Wednesday, November 11, 2015

Implicit Bias in Child Welfare

In the child welfare system there is an over-representation of minorities. We can look at the history of the United States to understand the racial tension. I was reading an article entitled "Implict Bias in the Child Welfare, Education and Mental Health System" by Michael Harris and Hannah Benton. Recently, I took the Harvard Implicit Bias test and I wasn't too surprise at my test, but I have not taken all of them. You can take the different tests at:

No matter if you are in the helping profession, it is good to be aware of bias because we all have them. The problem is when the implicit bias affects your work and decisions that  are being made about the lives of our children.

Key points in the article:

  • Black families are most severely over-represented about three times the rate of White families.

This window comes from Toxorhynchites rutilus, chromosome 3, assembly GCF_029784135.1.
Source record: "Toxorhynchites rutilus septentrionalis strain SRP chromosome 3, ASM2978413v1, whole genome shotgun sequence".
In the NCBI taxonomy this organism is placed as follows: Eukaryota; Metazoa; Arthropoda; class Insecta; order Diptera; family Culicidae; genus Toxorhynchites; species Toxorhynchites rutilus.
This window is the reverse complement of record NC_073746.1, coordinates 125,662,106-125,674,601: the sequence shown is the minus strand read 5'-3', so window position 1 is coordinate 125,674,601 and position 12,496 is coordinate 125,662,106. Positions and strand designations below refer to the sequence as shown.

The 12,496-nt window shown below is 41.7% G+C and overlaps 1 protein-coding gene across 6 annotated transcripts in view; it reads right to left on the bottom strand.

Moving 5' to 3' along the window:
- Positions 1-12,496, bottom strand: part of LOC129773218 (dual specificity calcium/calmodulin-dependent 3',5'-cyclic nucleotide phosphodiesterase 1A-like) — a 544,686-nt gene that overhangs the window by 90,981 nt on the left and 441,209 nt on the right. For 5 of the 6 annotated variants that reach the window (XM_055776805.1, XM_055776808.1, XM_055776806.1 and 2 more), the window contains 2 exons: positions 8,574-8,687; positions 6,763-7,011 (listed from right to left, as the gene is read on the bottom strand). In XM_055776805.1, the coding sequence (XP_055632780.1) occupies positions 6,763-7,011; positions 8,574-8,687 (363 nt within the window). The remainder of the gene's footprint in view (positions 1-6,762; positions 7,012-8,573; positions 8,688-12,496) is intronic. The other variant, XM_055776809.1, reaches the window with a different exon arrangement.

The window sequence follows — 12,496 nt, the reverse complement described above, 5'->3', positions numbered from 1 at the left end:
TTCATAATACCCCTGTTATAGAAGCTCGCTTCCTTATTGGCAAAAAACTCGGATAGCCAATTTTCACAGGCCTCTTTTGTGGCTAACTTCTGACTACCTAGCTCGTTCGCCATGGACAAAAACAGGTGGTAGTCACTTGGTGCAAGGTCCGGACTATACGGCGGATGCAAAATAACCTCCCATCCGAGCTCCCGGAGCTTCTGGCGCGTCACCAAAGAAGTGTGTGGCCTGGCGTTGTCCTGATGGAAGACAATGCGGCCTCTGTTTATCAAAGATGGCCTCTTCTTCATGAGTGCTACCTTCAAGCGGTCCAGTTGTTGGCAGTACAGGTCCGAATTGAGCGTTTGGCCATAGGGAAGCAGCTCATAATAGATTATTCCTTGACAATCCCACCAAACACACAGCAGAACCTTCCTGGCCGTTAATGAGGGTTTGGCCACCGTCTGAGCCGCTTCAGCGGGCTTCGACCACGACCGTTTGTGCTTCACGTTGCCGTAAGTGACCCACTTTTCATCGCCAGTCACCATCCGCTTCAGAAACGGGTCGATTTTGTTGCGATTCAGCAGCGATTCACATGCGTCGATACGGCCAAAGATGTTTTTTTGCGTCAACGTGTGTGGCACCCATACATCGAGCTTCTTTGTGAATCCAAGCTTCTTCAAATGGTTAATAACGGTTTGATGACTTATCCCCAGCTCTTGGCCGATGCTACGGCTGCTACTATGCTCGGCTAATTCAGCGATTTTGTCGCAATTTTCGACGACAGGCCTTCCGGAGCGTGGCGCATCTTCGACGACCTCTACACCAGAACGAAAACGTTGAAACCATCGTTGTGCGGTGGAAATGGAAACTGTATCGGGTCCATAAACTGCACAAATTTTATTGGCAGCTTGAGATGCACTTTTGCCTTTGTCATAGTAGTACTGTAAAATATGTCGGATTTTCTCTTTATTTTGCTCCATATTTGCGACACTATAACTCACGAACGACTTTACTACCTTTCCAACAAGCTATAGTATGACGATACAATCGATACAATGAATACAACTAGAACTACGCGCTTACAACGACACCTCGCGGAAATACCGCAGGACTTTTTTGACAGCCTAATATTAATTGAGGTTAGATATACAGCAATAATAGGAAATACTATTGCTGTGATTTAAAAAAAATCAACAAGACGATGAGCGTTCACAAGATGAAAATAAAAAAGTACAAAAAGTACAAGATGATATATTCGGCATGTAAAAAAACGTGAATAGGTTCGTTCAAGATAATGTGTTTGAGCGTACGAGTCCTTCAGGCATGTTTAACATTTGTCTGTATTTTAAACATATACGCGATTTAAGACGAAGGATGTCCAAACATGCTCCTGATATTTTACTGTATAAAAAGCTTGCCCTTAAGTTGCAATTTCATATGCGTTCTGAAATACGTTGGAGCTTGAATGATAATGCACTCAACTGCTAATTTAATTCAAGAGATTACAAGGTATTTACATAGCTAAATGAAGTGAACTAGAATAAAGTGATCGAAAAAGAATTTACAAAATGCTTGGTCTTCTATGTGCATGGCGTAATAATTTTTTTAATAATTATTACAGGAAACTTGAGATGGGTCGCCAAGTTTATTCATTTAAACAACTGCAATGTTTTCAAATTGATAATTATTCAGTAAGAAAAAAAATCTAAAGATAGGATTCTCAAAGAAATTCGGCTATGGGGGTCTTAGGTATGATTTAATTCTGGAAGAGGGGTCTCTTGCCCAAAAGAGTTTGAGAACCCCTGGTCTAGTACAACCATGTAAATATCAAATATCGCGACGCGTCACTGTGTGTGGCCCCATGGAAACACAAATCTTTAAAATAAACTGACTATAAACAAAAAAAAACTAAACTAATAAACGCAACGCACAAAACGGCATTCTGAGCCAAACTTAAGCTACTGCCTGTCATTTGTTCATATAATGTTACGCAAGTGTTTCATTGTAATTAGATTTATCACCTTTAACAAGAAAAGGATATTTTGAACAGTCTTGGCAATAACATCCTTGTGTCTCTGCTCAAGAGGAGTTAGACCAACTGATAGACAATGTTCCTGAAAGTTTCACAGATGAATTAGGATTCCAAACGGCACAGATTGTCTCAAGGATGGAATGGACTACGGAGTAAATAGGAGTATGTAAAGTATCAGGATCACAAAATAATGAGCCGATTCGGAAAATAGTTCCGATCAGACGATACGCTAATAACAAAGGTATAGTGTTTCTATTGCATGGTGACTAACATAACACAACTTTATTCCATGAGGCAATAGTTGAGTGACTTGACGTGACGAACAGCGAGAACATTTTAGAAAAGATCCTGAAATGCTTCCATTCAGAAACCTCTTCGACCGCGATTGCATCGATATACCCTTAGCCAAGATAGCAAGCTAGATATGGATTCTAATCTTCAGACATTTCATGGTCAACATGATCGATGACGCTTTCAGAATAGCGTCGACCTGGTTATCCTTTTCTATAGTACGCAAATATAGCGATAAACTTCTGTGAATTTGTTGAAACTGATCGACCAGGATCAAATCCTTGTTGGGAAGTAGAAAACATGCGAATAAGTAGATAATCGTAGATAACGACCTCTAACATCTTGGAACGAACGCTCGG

• Various decision makers determine the outcome of a child welfare proceeding; whether a case is referred, screened-in, investigated, and substantiated 
  • The research indicates the various points where decision makers could unconsciously rely on racial biases about minority families when reviewing the facts of a case and that will lead to subjective case review and evaluation. 
  • There is not any evidence to suggest that Black children were abused more severely than White children
  • Socioeconomic status may not be the determining factor in child welfare case outcomes but that race plays a significant role
  • A study showed Black children were twice as likely to be placed in foster care in counties where they were a small proportion of the total population when compared to counties where Black children are comprised the majority 
  • Further research is needed to determinate how to avoid racial bias impacting those discretionary decisions. 
Let's have a discussion on what can we do on each system level to eliminate these racial biases and disproportionality in child welfare?

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